Monday, January 30, 2012

Recognising Fingertips

Pulling an all nighter is always rewarding , so Friday night I made my first attempt at detecting the fingertips on the hand. Most people use the "convex irregularities" method. I really didn't like that method. It seems sloppy and doesn't detect all fingers. I prefer the kcosines method as described in "Vision-Based Finger Action Recognition by Angle Detection and Contour Analysis".

These are the results of my first attempt.

This week I'll concentrate on making tracking and contour extraction more robust because as you can see at some points the contours break up. I guess selecting my wooden office desk as a testing area proved to be quite a challenge.

Wednesday, January 25, 2012

Extracting and stabilizing contours

It's been a busy week. I'm now at the stage of contour extraction. Using my adaptive skin classifier and the samples gathered from the detector I build a histogram model for the hand and extract the contours around it. As you can see it is quite robust and works under different illumination. All these are possible with the assumption that the detector doesn't return a false positive. While HAAR cascades are fairly good at the job they don't have a 0% percent of false positives so I intend to add a Fourier hand validator.

Thursday, January 12, 2012

Using train cascades

The detector I trained back in November doesn't work for me anymore, so I'm attempting to train another one using the train cascades executable provided in the OpenCV framework.

I gathered 70k negatives , 30k positives and I run exactly the same code and boom crash burn. All I got was the message "Train dataset for temp stage can not be filled. Branch training terminated."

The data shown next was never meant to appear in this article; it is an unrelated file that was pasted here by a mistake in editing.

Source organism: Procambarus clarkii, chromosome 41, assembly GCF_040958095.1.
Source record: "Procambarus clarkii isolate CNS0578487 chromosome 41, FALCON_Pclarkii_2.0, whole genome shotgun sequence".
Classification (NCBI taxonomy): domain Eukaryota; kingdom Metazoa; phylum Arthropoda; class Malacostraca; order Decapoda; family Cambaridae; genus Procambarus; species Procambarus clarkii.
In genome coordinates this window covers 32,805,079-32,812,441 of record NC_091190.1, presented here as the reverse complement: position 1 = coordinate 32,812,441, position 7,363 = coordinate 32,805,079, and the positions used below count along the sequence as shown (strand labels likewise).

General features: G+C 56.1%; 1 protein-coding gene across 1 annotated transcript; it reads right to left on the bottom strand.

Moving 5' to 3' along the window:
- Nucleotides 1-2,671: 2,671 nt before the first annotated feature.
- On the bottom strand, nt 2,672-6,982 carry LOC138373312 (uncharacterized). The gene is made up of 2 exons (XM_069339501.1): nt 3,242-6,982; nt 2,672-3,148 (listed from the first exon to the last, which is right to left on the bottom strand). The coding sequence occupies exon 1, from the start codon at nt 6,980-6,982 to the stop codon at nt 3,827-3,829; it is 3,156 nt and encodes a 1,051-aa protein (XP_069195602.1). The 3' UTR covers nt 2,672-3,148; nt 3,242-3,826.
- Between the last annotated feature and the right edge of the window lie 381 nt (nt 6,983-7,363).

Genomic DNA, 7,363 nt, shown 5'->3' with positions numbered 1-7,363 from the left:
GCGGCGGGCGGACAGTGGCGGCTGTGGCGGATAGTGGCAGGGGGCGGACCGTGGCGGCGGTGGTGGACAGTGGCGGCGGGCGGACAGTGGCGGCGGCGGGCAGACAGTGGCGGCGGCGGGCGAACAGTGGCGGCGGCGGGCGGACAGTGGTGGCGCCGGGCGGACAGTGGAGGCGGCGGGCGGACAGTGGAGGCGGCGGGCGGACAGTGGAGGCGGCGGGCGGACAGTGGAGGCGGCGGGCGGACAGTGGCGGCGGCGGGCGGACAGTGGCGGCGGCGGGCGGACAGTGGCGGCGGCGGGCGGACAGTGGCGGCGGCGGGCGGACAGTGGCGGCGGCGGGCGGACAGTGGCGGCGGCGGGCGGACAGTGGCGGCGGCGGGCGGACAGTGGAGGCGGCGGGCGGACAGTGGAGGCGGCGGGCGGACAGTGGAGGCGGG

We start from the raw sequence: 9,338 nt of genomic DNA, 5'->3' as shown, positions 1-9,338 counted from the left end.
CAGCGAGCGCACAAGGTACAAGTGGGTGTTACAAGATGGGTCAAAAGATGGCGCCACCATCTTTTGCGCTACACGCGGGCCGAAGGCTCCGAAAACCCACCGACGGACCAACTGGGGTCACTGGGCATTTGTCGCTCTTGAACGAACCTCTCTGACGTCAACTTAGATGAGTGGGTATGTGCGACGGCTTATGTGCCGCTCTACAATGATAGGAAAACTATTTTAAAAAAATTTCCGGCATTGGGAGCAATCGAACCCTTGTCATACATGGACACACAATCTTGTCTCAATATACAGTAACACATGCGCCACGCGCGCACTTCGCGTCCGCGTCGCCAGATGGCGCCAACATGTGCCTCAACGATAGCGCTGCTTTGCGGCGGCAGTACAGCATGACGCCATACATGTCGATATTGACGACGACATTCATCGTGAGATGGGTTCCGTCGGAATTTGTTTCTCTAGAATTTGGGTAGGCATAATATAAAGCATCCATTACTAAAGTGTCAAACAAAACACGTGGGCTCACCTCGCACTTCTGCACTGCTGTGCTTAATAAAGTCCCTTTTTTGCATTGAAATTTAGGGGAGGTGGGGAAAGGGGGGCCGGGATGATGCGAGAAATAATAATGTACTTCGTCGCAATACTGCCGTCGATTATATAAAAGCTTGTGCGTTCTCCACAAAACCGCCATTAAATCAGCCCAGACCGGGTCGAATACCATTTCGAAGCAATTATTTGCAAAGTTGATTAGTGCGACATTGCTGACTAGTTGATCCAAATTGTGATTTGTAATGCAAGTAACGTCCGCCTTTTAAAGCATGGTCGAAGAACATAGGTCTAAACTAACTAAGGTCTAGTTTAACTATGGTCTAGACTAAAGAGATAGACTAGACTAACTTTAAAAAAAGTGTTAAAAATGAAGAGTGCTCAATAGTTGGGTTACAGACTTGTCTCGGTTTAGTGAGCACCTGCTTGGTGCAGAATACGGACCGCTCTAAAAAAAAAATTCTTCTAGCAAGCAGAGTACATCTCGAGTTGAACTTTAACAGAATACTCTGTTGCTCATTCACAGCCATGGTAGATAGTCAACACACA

After 2 hours of screwing around all possible combinations and reading the same problems on the net I decided to look at the code (damn messy C++ code). After that I decided to reduce the number of negatives to the same number of positives and voila it worked.

I've come to believe that OpenCV was originally written by a couple of uber programmers and then left to be wrecked by drunken monkeys.

Wednesday, January 11, 2012

Building an adaptive skin classifier

Building an adaptive skin classifier is quite some work.
I've seen some examples on the net. The good ones are not real time and the ones that are  simply don't cut it.
A small lighting variation, a slightly complex background and the classifier is lost.

Many examples I've seen use hard coded variables. That is obviously wrong.
I've also seen many that use the RGB color space which is also wrong.
I strongly recommend the HSV color space because it is slightly more lighting invariant or at least normalized RGB.

I also recommend using more features than the color channels. You also have to experiment with different bin sizes in order to get real time performance.

I recently found out that arithmetic accuracy is also important because of all the normalization operations.

During segmentation is important to postpone thresholding  because of the mass loss of information. I prefer using the probability map during tracking and later threshold to extract the contours.

Saturday, January 7, 2012

Well I'm getting closer...


I'm usually very critical of the stuff I make but today I feel quite satisfied with the results.

Tuesday, January 3, 2012

The constraints of histogram tracking

While in the last months I have implemented and tested a couple of histogram based tracking algorithms I only recently realized their inherent constraints. If you use it for hand tracking and you have your arms naked or your face exposed it is very easy for the tracker to get confused because of the coarse quantization of the histograms.
The worst part is that there is little you can do :
  • I tried using a different color space such as HSV. While it is far better that RGB for tracking skin and coping for small lighting variances it is still not enough and the tracker often gets confused especially when the hand goes out of view.
  • I tried incorporating different features such as edge magnitude (bad idea) and edge orientation (much better) and it had the effect of better localizing the detector. 
Integral histograms are still an option but there are far too slow for a real time application like the one I'm working on.